Predicate Information (identified by operation id):
---------------------------------------------------

   5 - access("SS_SOLD_DATE_SK"="D_DATE_SK")
  10 - filter("D_YEAR"=2000)
  12 - access(:Z>=:Z AND :Z<=:Z)

In this execution plan you can see the creation of the bloom filter on line 7 which is populated from the values of D_DATE_SK from DATE_DIM. That bloom filter is then used to partition prune on the STORE_SALES table. This is why we see :BF0000 in the Pstart/Pstop columns.

Range-Hash Composite Partitioned STORE_SALES

For the next experiment, I kept the same range partitioning scheme but also added hash subpartitioning using the SS_ITEM_SK column (using 4 hash subpartitions per range partition). STORE_SALES2 has 61 range partitions x 4 hash subpartitions for a total of 244 aggregate partitions. Let’s look at the execution plan for our test query:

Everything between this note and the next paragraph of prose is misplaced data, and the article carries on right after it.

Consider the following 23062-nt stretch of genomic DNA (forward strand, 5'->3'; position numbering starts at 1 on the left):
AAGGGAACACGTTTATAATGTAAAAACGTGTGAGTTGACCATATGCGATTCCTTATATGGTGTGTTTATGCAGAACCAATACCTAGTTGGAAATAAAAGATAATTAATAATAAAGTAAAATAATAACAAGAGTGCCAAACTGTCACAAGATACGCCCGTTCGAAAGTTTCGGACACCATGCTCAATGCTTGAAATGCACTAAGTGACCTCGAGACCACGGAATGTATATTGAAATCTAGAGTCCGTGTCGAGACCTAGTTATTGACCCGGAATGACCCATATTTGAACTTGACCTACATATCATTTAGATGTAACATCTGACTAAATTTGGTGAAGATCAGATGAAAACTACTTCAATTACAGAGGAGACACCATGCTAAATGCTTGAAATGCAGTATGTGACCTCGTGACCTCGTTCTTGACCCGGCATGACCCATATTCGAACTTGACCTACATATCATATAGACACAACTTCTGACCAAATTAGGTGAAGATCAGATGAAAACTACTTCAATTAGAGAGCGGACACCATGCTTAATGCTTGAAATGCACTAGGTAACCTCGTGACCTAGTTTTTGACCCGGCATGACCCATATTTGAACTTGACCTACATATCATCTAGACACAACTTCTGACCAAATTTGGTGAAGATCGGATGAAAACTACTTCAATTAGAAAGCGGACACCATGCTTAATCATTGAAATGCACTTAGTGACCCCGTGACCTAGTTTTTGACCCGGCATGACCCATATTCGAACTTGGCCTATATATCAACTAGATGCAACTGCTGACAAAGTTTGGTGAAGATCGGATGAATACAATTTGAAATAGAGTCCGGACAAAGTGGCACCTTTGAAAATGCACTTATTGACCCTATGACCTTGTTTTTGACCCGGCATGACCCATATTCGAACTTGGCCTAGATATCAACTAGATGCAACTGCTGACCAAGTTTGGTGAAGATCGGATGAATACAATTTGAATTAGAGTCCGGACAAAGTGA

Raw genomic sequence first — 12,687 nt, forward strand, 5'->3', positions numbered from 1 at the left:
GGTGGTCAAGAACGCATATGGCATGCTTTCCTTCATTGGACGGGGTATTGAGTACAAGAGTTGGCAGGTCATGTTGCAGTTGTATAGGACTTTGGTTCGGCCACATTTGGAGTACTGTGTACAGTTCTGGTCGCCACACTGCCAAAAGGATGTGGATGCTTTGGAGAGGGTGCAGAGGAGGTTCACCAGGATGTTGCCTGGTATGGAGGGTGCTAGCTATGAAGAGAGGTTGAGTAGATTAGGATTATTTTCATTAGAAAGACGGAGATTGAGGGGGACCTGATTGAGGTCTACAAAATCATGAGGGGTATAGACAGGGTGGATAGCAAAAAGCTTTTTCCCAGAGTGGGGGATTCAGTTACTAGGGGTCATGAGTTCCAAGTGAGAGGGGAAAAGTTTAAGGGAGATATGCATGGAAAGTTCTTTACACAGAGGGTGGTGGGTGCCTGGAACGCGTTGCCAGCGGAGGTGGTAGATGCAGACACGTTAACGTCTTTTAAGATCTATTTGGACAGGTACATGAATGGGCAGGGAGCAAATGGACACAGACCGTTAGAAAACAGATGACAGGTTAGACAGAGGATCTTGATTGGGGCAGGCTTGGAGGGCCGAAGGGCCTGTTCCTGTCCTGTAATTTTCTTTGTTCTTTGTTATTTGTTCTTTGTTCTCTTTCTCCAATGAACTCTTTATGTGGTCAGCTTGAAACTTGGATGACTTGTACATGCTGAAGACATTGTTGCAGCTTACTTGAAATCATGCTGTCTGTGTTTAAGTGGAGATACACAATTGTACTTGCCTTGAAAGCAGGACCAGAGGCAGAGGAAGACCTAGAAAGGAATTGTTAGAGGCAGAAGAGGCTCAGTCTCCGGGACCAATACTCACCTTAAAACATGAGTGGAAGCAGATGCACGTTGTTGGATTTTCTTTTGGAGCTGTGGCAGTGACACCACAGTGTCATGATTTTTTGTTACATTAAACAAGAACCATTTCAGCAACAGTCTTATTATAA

SQL> select
  2    max(ss_sales_price)
  3  from
  4    store_sales2 ss,
  5    date_dim d
  6  where
  7    ss_sold_date_sk = d_date_sk and
  8    d_year = 2000
  9  ;

MAX(SS_SALES_PRICE)
-------------------
                200

Elapsed: 00:00:41.06

SQL> select * from table(dbms_xplan.display_cursor(format=>'basic +parallel +partition +predicate'));

PLAN_TABLE_OUTPUT
--------------------------------------------------------------------------------------------------
EXPLAINED SQL STATEMENT:
------------------------
select   max(ss_sales_price) from   store_sales2 ss,   date_dim d where
  ss_sold_date_sk=d_date_sk and   d_year = 2000

Plan hash value: 2496395846

---------------------------------------------------------------------------------------------------